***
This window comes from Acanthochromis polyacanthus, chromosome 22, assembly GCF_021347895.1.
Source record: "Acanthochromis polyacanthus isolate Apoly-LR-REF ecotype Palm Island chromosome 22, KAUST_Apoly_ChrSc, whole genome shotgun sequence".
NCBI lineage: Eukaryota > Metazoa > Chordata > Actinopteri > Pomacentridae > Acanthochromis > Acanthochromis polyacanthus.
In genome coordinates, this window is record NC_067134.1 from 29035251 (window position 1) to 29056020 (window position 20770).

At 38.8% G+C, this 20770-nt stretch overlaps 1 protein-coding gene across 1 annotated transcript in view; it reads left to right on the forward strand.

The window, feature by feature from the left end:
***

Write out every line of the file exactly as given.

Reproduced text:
This window comes from Acanthochromis polyacanthus, chromosome 22, assembly GCF_021347895.1.
Source record: "Acanthochromis polyacanthus isolate Apoly-LR-REF ecotype Palm Island chromosome 22, KAUST_Apoly_ChrSc, whole genome shotgun sequence".
NCBI lineage: Eukaryota > Metazoa > Chordata > Actinopteri > Pomacentridae > Acanthochromis > Acanthochromis polyacanthus.
In genome coordinates, this window is record NC_067134.1 from 29035251 (window position 1) to 29056020 (window position 20770).

At 38.8% G+C, this 20770-nt stretch overlaps 1 protein-coding gene across 1 annotated transcript in view; it reads left to right on the forward strand.

The window, feature by feature from the left end: